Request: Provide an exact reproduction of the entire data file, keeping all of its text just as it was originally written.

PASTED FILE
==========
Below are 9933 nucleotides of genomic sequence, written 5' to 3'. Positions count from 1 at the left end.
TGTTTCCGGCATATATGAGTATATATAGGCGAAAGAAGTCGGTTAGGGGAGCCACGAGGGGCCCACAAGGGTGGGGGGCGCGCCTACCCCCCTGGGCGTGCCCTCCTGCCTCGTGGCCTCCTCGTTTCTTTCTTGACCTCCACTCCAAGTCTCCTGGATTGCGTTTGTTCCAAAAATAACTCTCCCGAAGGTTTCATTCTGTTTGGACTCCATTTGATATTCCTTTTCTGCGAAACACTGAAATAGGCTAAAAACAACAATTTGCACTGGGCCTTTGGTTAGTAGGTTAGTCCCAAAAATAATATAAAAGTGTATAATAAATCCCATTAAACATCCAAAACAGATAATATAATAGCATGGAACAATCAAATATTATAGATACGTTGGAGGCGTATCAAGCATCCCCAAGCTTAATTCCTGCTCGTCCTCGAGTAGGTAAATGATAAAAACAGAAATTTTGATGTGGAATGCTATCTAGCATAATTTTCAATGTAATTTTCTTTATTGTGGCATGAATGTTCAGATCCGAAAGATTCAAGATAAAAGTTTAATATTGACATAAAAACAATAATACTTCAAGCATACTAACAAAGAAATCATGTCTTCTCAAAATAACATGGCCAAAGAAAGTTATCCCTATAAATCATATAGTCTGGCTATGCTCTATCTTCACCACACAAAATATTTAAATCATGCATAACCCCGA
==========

Below are 9933 nucleotides of genomic sequence, written 5' to 3'. Positions count from 1 at the left end.
TGTTTCCGGCATATATGAGTATATATAGGCGAAAGAAGTCGGTTAGGGGAGCCACGAGGGGCCCACAAGGGTGGGGGGCGCGCCTACCCCCCTGGGCGTGCCCTCCTGCCTCGTGGCCTCCTCGTTTCTTTCTTGACCTCCACTCCAAGTCTCCTGGATTGCGTTTGTTCCAAAAATAACTCTCCCGAAGGTTTCATTCTGTTTGGACTCCATTTGATATTCCTTTTCTGCGAAACACTGAAATAGGCTAAAAACAACAATTTGCACTGGGCCTTTGGTTAGTAGGTTAGTCCCAAAAATAATATAAAAGTGTATAATAAATCCCATTAAACATCCAAAACAGATAATATAATAGCATGGAACAATCAAATATTATAGATACGTTGGAGGCGTATCAAGCATCCCCAAGCTTAATTCCTGCTCGTCCTCGAGTAGGTAAATGATAAAAACAGAAATTTTGATGTGGAATGCTATCTAGCATAATTTTCAATGTAATTTTCTTTATTGTGGCATGAATGTTCAGATCCGAAAGATTCAAGATAAAAGTTTAATATTGACATAAAAACAATAATACTTCAAGCATACTAACAAAGAAATCATGTCTTCTCAAAATAACATGGCCAAAGAAAGTTATCCCTATAAATCATATAGTCTGGCTATGCTCTATCTTCACCACACAAAATATTTAAATCATGCATAACCCCGA